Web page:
asks is why the vases with flowers on the doors were not continued in a floral motif on the drawers. It is possibly the first argument that the decoration was not randomly picked but might have a meaning.
Using the story of Judith and Holofernes as a central painting in a kunstkabinet is highly unusual, too, especially in combination with flowers and hunting scenes rather than with other biblical stories. Since the picture is identified as from the northern Netherlands, it is also remarkable that the scene was chosen. Judith slaying Holofernes in the first half of the 17th century symbolised the Catholic fight against the Protestants and Ottomans. Judith refers to the pious, and Holofernes, the barbaric Assyrian, to the Protestants and Turks. Could the owner of the cabinet have (secretly) been a Catholic? (5)

Finally, the most remarkable feature of this cabinet: is the use of uncoloured whale baleen. The use of (whale) tooth marine ivory or bone instead of elephant ivory was more common at the time and must be pointed out, especially in combination with the unworked baleen. Ivory was used in high-end furniture such as cabinets by Herman Doomer (see: Rijksmuseum BK-1975-81) and Willem de Rots (see: Rijksmuseum BK-2005-19), under which this cabinet can be placed, but also in furniture produced in larger quantities such as the Antwerp kunstkabinetjes.

Now if there is something all art historical research tells us, it is that whenever there is something out of the ordinary in a decoration scheme, it was done on purpose by the artist or has a meaning for the patron. Could the cabinet have something to do with whale hunting? After all, the hunting scenes are placed directly on baleen. The latter was clearly to be identified as such by the spectator and not blackened to resemble ebony. Whale hunting, or the whaling industry, was prominent in Dutch society of the 17th century and even was an essential part of the economy. However, what could be the connection between Judith, Holofernes, and whaling?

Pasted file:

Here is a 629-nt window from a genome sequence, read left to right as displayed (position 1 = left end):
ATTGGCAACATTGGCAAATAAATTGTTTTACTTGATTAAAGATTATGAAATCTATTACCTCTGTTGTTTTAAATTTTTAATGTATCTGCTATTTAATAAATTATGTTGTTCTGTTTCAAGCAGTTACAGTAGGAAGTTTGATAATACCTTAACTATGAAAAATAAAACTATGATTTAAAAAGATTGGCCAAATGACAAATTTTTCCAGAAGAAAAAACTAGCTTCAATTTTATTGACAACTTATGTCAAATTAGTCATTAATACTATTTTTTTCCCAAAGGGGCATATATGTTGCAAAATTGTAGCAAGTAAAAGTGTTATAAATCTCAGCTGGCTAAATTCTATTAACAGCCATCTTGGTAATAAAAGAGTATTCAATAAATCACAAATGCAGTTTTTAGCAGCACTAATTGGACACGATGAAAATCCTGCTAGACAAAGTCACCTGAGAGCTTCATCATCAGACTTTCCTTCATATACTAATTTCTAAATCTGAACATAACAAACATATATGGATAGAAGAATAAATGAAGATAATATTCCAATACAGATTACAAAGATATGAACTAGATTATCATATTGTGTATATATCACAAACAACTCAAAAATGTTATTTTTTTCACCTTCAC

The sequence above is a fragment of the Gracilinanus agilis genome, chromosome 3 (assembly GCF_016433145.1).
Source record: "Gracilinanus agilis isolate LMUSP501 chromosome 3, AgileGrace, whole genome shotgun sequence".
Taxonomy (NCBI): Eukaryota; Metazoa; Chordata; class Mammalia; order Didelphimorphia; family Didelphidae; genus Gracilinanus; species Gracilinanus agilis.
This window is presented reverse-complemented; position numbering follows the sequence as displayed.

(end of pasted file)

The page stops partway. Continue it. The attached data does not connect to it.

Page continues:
It could be that the person ordering this cabinet was a Catholic. However, since he was free to be Catholic in Amsterdam, why would he criticise the city where he gathered his fortune? Could it be possible that a Catholic, who certainly knew the meaning of the story of Judith was a symbol of the fight against Protestantism through the counterreformation, commissioned this depiction on his cabinet since he fought a Holofernes or a Goliath for all that matters? To answer that question, one must investigate the history of the whaling industry of the Netherlands, to be more precise the Noordsche Compagnie.

The Noordsche or Northern Company was a Dutch whaling trade cartel, founded by several cities in the Netherlands in 1614 and operating until 1642. Soon after its founding, it became entangled in territorial conflicts with England, Denmark, France, and other groups within the Netherlands. However, vast fortunes were made in the industry, with prominent wealthy figures such as the founders Nicquet and Hinlopen. The company was dissolved in 1642. The company had started receiving intense competition from Dutch interlopers and Danish whalers. Whaling was slowly privatised, and private traders finally pushed the cartel aside.

This could be a battle between David, Judith, Goliath, and Holofernes. The young nouveau riche battled the old wealthy, established merchants. It certainly would not be the first time that a young wealthy Amsterdam merchant would show off his newly gathered fortunes in the form of a life-size portrait or exuberant furniture. However, who could have been the Catholic nouveau merchant who became riche in the whaling industry?

Conversely, the curious cabinet could be made exactly what it was intended for: keeping curiosities. It would be filled with rare objects of artificial and natural origins. The use of baleen, mother-of-pearl, hunting (for rare things) and a rare image of Judith and Holofernes would comply with the use of it.

1) Reinier Baarsen, “Herman Doomer, Ebony Worker in Amsterdam” in: The Burlington Magazine, November 1996, Vol. 138, No. 1124, pp.

739- 749
(2) The Metropolitan Museum of Fine Art, “Recent Acquisitions, A Selection: 2010–2012” in: The Metropolitan Museum of Art Bulletin, Fall 2012, v.

70, no. 2 (ill.)
(3) W.H. van Seters, “Oud-Nederlandse Parelmoerkunst: Het werk van de leden der familie Belquin, parelmoergraveurs en schilders in de 17e eeuw, in: Nederlands Kunsthistorisch Jaarboek (NKJ), 1958, Vol. 9, pp. 173-238
(4) Iskander Breebaart & Gert van Gergen, “Pressed baleen and fan-shaped ripple mouldings by Herman Doomer” in: Proceedings 11th International Symposium on Wood and Furniture Conservation, Amsterdam, 9-10 November 2012, pp. 62-74

(5) R. Ward Bissell, “Artemisia Gentileschi - A New Documented Chronology” in: The Art Bulletin, 50, 1968, pp. 153-168